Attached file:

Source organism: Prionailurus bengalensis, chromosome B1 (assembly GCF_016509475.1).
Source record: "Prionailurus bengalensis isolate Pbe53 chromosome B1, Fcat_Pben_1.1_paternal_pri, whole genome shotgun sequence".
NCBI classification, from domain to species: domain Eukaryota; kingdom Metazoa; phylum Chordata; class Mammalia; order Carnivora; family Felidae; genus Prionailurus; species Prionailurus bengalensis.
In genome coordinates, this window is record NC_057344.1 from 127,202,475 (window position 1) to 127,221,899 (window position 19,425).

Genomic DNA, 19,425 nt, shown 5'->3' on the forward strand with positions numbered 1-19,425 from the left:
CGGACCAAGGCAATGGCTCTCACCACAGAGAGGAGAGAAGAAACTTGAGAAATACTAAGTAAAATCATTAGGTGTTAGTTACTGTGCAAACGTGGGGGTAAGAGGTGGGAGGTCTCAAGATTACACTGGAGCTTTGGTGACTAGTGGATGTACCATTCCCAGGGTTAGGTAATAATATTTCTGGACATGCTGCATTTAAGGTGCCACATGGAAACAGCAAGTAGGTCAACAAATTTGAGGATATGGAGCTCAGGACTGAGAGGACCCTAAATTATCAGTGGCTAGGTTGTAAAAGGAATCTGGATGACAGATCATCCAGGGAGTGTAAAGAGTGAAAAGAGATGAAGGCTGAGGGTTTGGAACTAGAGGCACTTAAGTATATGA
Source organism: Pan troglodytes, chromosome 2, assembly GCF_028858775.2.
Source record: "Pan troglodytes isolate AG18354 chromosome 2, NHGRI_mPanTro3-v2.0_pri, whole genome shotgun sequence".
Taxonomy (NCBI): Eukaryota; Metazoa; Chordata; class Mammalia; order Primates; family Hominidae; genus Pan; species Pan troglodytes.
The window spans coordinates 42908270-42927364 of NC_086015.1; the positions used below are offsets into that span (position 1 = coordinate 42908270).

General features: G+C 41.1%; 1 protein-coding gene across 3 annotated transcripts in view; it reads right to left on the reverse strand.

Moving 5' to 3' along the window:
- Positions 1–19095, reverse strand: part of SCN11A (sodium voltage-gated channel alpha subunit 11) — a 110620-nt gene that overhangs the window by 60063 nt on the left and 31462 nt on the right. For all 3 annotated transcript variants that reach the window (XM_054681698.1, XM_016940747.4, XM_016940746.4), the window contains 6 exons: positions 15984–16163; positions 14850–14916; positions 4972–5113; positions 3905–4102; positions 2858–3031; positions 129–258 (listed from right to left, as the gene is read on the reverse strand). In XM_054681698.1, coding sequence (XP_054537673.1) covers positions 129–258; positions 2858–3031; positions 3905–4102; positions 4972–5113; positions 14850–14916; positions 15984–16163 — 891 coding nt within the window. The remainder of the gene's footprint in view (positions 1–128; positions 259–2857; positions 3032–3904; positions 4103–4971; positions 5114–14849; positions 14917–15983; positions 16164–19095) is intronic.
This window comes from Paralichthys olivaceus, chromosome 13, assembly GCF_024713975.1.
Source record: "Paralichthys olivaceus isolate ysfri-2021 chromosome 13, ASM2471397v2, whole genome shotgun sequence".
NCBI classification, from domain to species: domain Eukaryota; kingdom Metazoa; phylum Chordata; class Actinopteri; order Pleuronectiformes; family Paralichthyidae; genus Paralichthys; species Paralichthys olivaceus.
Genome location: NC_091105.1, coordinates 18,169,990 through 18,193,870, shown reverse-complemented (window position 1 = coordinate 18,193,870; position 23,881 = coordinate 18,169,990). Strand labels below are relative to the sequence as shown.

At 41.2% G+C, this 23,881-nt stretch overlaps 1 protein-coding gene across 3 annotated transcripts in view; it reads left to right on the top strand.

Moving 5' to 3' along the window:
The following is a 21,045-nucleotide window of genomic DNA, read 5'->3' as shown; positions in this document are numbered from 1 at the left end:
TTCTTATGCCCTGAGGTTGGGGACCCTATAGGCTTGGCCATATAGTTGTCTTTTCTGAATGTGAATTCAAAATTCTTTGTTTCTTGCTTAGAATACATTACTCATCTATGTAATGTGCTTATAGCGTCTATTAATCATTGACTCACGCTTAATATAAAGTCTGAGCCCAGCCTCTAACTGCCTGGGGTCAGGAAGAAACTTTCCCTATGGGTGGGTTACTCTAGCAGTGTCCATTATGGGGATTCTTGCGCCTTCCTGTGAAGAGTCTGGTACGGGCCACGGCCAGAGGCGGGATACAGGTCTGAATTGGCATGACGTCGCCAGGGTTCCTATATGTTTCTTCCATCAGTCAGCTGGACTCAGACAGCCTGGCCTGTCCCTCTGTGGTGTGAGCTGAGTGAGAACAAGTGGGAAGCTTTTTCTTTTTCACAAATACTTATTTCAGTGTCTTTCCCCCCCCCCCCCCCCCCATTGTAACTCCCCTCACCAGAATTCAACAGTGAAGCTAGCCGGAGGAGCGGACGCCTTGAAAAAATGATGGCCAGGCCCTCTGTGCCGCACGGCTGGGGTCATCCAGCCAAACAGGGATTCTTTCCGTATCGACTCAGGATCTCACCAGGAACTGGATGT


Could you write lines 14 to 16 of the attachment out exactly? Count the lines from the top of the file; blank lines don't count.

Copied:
This window comes from Paralichthys olivaceus, chromosome 13, assembly GCF_024713975.1.
Source record: "Paralichthys olivaceus isolate ysfri-2021 chromosome 13, ASM2471397v2, whole genome shotgun sequence".
NCBI classification, from domain to species: domain Eukaryota; kingdom Metazoa; phylum Chordata; class Actinopteri; order Pleuronectiformes; family Paralichthyidae; genus Paralichthys; species Paralichthys olivaceus.